More frequent flyers: Apollo travellers want faster air service when sailings cancelled
'Here in Labrador, we just like to feel that we are being treated the same as other parts of the province'
The president of the Combined Councils of Labrador says stranded MV Apollo travellers should not have to wait five days before the province calls in air service — since other ferry users don't have to wait that long.
"If you look at what goes on in other parts of this province — which is Fogo Island or Bell Island — when their service can't operate, flights are put on sometimes as early as the day service ceases," said Trent O'Brien.
"Here in Labrador we just like to feel that we are being treated the same as other parts of the province and getting the same level of service."
The Apollo is supposed to provide a daily service from Blanc Sablon in Quebec to St. Barbe on the Northern Peninsula, a journey of one hour and 45 minutes when all goes well.
But O'Brien recounted his recent travels that saw him arrive in St. Barbe last Friday morning, and the next crossing didn't happen for another three days. High winds were the problem, but heavy ice is often a factor, too.
Whatever the cause, patience is wearing thin, said O'Brien.
"People are missing the opportunity to get home for different reasons. Some are missing time that they are supposed to be at work, some are racking up costly hotel bills and meal bills by being stuck in the hotel over there waiting on the boat," he told CBC Radio's Labrador Morning.
"So yeah, the frustration tends to grow pretty quickly."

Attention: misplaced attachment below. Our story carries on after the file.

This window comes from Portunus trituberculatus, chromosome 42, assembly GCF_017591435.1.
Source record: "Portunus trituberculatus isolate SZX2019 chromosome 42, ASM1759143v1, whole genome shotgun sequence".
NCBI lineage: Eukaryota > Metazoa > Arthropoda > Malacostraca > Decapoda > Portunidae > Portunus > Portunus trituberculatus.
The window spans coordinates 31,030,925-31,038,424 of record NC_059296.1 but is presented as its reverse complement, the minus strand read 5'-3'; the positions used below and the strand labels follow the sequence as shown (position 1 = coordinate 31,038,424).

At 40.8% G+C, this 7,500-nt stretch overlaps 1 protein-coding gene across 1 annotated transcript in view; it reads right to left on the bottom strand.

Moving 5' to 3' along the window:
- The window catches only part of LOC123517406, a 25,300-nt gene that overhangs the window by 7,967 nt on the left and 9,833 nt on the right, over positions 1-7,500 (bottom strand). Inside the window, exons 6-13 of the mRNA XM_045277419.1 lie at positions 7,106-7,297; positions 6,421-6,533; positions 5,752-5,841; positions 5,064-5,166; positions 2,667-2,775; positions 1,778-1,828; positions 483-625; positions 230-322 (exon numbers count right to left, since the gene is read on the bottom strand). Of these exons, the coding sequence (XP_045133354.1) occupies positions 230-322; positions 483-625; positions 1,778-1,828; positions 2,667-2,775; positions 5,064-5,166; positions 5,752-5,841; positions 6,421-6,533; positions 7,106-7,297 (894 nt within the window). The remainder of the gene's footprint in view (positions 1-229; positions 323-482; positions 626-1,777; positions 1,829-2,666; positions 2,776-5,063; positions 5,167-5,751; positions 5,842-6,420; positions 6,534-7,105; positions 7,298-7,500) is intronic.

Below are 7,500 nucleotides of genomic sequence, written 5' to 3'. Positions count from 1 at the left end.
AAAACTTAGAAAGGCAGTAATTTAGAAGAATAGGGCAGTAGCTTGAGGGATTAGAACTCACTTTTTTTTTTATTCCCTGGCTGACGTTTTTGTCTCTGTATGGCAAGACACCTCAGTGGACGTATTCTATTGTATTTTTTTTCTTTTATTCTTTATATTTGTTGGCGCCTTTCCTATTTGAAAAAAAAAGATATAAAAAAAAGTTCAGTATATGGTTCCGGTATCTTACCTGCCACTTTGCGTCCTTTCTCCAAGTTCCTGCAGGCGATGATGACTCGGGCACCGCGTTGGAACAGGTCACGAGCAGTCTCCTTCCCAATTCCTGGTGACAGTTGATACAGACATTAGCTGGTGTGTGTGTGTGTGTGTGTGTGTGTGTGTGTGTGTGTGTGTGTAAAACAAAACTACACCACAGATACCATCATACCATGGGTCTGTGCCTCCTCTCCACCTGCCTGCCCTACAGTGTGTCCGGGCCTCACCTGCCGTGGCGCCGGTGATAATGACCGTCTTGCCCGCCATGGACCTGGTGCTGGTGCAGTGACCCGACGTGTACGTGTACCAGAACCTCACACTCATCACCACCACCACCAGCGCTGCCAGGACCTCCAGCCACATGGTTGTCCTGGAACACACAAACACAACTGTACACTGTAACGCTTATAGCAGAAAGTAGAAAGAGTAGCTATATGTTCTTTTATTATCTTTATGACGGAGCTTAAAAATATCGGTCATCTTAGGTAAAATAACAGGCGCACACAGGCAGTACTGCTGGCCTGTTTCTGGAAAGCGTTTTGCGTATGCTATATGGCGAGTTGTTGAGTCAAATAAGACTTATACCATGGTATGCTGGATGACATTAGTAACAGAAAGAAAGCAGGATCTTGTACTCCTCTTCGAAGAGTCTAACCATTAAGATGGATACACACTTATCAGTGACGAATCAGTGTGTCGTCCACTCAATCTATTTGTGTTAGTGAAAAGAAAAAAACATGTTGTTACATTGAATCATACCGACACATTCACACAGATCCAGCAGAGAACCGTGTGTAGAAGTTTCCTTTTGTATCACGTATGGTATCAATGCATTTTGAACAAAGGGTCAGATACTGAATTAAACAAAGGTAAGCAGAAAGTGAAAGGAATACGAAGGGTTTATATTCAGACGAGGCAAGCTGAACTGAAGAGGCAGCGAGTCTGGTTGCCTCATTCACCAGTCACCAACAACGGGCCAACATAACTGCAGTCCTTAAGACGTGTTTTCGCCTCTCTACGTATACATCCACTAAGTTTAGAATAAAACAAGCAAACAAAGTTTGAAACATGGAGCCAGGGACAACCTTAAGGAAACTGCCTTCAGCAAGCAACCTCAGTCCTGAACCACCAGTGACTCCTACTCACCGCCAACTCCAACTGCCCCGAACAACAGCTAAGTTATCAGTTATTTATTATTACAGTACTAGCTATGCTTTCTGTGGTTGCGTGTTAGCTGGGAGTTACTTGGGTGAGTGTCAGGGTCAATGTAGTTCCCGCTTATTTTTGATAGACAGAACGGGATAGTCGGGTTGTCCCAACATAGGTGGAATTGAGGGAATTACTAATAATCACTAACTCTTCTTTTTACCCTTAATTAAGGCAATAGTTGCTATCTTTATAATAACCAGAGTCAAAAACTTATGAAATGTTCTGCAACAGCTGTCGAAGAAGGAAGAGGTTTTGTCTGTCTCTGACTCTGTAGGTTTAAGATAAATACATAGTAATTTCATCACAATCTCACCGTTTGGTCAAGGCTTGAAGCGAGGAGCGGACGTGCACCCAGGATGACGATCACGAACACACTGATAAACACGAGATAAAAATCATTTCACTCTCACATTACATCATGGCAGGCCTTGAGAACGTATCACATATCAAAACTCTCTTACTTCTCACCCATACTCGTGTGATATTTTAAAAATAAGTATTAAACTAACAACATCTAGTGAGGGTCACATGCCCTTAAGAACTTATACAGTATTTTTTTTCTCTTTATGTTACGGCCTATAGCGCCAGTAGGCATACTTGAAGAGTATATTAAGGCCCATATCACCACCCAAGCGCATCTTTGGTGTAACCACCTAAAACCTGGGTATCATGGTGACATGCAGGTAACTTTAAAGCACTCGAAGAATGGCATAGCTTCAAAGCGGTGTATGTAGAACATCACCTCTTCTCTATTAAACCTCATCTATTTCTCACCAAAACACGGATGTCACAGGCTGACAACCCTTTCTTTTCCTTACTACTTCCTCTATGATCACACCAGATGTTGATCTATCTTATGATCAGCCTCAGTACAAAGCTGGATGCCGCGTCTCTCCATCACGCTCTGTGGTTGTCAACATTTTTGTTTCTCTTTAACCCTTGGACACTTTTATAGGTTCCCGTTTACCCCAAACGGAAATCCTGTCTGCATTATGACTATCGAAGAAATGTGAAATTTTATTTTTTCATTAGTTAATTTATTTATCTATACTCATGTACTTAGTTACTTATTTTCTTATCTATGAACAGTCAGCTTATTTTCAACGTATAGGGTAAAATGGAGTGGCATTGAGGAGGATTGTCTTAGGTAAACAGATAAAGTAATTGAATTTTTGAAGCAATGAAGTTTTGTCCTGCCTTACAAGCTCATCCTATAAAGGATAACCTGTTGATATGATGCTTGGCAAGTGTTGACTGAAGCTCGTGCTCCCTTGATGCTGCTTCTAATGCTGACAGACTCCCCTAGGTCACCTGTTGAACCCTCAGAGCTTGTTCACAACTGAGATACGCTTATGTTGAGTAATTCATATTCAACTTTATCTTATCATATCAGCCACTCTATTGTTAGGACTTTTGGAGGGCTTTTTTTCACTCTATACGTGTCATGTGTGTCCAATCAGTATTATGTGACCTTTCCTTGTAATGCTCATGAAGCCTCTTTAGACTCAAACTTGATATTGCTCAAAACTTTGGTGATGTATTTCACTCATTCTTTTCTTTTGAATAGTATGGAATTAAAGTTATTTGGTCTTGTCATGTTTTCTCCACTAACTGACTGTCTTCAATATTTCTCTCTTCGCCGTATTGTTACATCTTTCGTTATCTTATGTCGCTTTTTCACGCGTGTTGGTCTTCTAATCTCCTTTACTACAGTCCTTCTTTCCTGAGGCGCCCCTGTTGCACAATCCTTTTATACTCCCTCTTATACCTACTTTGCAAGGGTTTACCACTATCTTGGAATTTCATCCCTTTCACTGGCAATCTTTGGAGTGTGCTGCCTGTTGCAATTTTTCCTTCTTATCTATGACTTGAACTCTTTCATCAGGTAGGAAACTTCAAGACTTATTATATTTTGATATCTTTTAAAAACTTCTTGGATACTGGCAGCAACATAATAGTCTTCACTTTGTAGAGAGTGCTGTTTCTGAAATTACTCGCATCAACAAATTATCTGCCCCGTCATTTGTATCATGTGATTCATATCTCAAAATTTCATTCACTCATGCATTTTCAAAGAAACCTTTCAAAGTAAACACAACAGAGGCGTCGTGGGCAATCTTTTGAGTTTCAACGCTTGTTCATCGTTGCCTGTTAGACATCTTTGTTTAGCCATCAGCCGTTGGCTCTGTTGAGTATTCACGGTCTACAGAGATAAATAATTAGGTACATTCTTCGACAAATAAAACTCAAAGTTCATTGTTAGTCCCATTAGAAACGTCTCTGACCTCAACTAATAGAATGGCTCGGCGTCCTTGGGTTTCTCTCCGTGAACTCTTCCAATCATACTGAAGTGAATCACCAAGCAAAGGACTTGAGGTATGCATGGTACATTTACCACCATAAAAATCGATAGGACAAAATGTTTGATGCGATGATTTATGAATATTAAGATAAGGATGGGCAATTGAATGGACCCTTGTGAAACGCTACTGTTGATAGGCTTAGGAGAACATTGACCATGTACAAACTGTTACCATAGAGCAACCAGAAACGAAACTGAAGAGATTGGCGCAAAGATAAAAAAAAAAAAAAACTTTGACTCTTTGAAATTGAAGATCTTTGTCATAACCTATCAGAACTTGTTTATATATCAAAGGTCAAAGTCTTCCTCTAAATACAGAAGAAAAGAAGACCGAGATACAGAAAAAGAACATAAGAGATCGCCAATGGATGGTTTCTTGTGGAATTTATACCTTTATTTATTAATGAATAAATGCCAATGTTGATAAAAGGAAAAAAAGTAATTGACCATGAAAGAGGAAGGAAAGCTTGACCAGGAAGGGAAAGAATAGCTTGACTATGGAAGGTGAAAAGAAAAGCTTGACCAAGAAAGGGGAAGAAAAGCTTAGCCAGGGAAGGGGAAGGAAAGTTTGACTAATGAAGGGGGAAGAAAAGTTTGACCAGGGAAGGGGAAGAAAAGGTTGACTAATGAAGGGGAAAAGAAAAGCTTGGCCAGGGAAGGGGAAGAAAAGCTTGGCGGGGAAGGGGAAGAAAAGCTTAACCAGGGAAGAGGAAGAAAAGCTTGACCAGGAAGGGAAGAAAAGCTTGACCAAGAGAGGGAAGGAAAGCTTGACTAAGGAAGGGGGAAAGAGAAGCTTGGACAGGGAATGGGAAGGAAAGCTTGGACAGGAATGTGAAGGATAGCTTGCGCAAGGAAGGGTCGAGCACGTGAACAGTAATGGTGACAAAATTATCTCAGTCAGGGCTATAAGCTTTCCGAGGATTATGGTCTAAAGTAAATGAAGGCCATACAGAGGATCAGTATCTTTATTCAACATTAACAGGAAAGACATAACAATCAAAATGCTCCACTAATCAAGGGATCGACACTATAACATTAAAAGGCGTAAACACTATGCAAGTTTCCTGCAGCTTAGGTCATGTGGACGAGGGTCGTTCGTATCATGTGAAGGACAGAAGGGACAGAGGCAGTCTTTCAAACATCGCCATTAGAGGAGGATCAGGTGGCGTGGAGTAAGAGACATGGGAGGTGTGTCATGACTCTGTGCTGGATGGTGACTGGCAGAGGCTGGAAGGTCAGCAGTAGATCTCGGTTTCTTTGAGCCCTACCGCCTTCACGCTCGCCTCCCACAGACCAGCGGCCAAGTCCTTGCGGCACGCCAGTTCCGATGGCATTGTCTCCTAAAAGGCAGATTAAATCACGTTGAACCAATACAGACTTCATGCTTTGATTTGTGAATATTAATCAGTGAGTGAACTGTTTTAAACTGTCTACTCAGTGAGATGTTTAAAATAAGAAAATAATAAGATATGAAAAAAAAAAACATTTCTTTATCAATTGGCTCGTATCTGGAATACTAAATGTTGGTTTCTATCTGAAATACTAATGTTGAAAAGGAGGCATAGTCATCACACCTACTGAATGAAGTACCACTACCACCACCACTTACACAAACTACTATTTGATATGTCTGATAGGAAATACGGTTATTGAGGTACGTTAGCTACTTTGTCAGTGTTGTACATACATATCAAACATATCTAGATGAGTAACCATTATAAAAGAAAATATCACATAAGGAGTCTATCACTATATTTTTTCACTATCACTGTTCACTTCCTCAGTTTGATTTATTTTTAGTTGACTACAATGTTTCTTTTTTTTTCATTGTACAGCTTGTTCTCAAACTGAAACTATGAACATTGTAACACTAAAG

He said air service doesn't kick in until after the Apollo has missed five days of consecutive crossings — a threshold that is too high.
"I've heard politicians say over the last couple of years, over the last year or so, that that's better than anything the former government did for us. Which, yeah, OK, we never got flights under any government. But five days, it's still far far too much."
It doesn't appear that the timeline will change any time soon.
"A lot can happen within five days in the Strait of Belle Isle, such as a change in weather and ice pressure and the arrival of an ice breaker, all which can allow the vessel to sail again," reads a statement from the Department of Transportation and Works.
O'Brien pointed to an alternative port in Corner Brook that could be helpful.
"I think that the contractor, government and coast guard have to step up and start using that port more often," he said.
But that's not meant for regular use, insisted government.
"The alternate port for the Apollo in Corner Brook is used only as a last resort, and can pose travel challenges for passengers headed to St. Anthony for medical appointments and other business," a spokesperson for the Department of Transportation and Works said in an email.
"The department works to provide supplementary air transportation services to vessels throughout the province on a case-by-case basis. In some cases, those services are put into place on the same day."
That's little comfort to O'Brien and other stranded passengers, who "have a tendency to come together and have pretty frank conversations about it," he said.
"Everyone you talk to is sharing the same level of frustration."
With files from Labrador Morning